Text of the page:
There is no danger the virus could hit other regions, if it is confirmed the virus comes from bats, then there is a danger of the virus spreading freely in the environment, steps must be taken to identify the source of the virus, and the entire community of bats need to be neutralised, or to prevent people from visiting their habitats.
– Contributed by Oogle.

Minimum wage not the solution to wealth gap? Then what is? Charity or Welfare?


“Running a company is like a computer program where you monitor your cash flow ins and outs with these factors. To solve minimum wage, you need to add the factors of to the equation, where the increase of wage is compensated by productivity or automation where the output justify the increase of minimum wage. Education or retraining is another form of productivity. Therefore will there be a loss due to minimum wage? The answer is No. Because you are moving from a labour intensive worker to a more productive worker where output is concerned.”

– Contributed by Oogle.

Posted on Sep 20, 2012 9:29 PM Updated: Sep 21, 2012 6:24 PM
By Derrick Ho
The jury may still be out on minimum wage here, but a bipartisan panel agreed on Tuesday that having one wouldn’t solve the inequality problem.
The panel consisted of Minister of State for Community Development, Youth and Sports Halimah Yacob, former president of the Society of Financial Service Professionals Leong Sze Hian and opposition politician Nicole Seah.
All three agreed that having a minimum wage would actually bring its own set of issues.
“If we were to impose the minimum wage, then what’s going to happen? Are business owners willing to stay put?” asked opposition politician Nicole Seah.
Instead, they proposed having more non-wage measures to increase the purchasing power of lower income families.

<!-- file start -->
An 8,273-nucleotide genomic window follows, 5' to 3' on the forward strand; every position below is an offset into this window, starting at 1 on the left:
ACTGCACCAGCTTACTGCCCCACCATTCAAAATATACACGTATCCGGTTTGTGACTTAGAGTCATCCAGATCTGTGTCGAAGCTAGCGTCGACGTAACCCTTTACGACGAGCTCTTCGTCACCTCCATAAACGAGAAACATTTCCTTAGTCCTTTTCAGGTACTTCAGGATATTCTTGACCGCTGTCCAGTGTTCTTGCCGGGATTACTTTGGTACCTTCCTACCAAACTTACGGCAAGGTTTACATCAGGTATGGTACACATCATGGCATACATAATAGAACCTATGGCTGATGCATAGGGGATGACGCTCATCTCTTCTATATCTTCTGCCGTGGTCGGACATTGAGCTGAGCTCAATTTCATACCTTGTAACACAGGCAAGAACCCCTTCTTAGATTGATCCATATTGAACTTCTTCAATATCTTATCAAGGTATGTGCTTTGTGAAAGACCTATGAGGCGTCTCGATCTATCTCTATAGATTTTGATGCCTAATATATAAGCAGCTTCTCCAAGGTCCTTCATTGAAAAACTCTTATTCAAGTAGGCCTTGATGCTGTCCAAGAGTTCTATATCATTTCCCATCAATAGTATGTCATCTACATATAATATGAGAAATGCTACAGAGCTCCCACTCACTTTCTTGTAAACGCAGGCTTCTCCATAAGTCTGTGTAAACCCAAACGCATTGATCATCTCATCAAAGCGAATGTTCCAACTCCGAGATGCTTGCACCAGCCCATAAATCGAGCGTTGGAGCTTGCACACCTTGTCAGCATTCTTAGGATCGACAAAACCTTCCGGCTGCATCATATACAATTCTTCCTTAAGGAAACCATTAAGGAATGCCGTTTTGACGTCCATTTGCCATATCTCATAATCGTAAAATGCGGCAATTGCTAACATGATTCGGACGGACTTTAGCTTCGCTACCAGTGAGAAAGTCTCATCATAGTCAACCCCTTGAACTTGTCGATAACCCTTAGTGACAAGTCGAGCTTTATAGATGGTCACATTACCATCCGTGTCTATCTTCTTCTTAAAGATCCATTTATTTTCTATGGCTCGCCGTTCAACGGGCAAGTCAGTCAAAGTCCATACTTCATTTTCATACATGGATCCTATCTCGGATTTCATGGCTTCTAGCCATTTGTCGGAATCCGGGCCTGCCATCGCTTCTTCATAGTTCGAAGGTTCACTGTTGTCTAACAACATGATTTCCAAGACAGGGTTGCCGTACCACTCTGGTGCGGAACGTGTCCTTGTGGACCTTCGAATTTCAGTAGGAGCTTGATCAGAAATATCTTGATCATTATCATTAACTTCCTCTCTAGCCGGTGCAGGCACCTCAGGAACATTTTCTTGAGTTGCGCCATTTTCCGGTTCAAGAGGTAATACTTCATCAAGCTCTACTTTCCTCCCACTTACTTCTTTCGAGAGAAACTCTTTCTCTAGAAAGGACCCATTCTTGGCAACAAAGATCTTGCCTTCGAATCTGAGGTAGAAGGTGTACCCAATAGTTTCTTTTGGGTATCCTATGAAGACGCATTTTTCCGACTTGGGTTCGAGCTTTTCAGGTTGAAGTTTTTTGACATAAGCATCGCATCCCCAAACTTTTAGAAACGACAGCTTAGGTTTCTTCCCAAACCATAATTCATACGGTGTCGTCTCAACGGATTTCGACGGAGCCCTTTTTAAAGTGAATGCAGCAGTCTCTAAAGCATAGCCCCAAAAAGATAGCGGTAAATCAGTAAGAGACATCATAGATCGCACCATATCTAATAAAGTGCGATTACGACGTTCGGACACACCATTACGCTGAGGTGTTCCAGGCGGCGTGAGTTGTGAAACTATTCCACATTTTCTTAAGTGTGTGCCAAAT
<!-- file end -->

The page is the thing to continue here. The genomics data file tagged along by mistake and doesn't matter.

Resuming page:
Madam Halimah said that while there were some benefits to setting a minimum wage, achieving consensus among various parties such as unions, the government and workers as to what that wage should be can be a very tedious and time consuming process.
“By the time they agree, the wages have moved,” she said.

“Let’s not get boxed into the idea that minimum wage is only way to address inequality.”
One way to do it was by carefully calibrating foreign labour policy, said Mr Leong. He said that the presence of cheap foreign labour had depressed wages at low end here.
Minimum wage was by far the dominant topic in the two-hour session on Tuesday but there were also several among the 100-strong audience which spoke about the defence budget, the reserves and social spending.

All three panellists spoke about the need to increase social spending in coming years.
Mr Leong said more such spending was required to help mitigate rising costs in areas like healthcare.
“We cannot focus solely on increasing wages, we also must look at the work conditions,” he said.
He also suggested that there was already probably sufficient funds from Singapore’s investment income from its reserves or Net Investment Returns (NIR) and that there was no need to tap on the reserves.
“I do think there are a lot of areas we can trim (in the military) – even catering for the soldiers,” Ms Seah said.
Madam Halimah agreed that higher social spending was inevitable but also reminded the audience that the Government already spends a lot on housing, education and healthcare to provide a basic safety net for Singaporeans.

One notable moment came towards the end of the session when film-maker Martyn See asked a question that seem to strike a nerve.
He said: “I want to ask Madam Halimah, hand on heart… when you see an 80-year-old… elderly Singaporean cleaning the streets, selling you tissue paper, tell me how you feel? Do you want to see more of that, do you want to see less of that or do you want to eradicate that?”
Madam Halimah appeared emotional in her response as she recounted the plight of families she had met during house visits.
“There are those who said ‘I want to work, because I want to be independent, I want to have that sense of self-worth.’ I don’t want to be in a position to rob them of that.” she said.
“So let’s allow them to make the decision.”
The forum was organised by ONE (Singapore), a local non-profit organisation dedicated to eradicating poverty, and Singapore Management University’s Wee Kim Wee Centre.